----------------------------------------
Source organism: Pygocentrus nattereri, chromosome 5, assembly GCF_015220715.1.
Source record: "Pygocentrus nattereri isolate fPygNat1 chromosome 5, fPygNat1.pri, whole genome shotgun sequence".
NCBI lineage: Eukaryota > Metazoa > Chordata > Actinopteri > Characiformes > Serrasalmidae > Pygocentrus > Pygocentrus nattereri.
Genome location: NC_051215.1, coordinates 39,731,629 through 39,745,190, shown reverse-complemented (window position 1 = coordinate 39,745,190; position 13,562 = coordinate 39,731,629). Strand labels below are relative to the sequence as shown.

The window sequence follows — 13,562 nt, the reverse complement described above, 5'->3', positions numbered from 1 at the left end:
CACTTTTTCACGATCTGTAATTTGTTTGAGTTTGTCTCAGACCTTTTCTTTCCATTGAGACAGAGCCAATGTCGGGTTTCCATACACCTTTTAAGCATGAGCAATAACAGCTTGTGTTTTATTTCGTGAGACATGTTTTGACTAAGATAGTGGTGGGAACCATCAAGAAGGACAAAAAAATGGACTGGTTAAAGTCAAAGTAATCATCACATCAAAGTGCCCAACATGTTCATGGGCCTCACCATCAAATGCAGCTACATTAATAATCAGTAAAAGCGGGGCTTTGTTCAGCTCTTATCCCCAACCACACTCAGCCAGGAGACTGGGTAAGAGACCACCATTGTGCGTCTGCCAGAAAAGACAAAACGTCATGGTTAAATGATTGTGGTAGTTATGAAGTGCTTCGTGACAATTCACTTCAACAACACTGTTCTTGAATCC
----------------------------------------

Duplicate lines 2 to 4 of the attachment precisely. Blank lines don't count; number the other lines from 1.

Source record: "Pygocentrus nattereri isolate fPygNat1 chromosome 5, fPygNat1.pri, whole genome shotgun sequence".
NCBI lineage: Eukaryota > Metazoa > Chordata > Actinopteri > Characiformes > Serrasalmidae > Pygocentrus > Pygocentrus nattereri.
Genome location: NC_051215.1, coordinates 39,731,629 through 39,745,190, shown reverse-complemented (window position 1 = coordinate 39,745,190; position 13,562 = coordinate 39,731,629). Strand labels below are relative to the sequence as shown.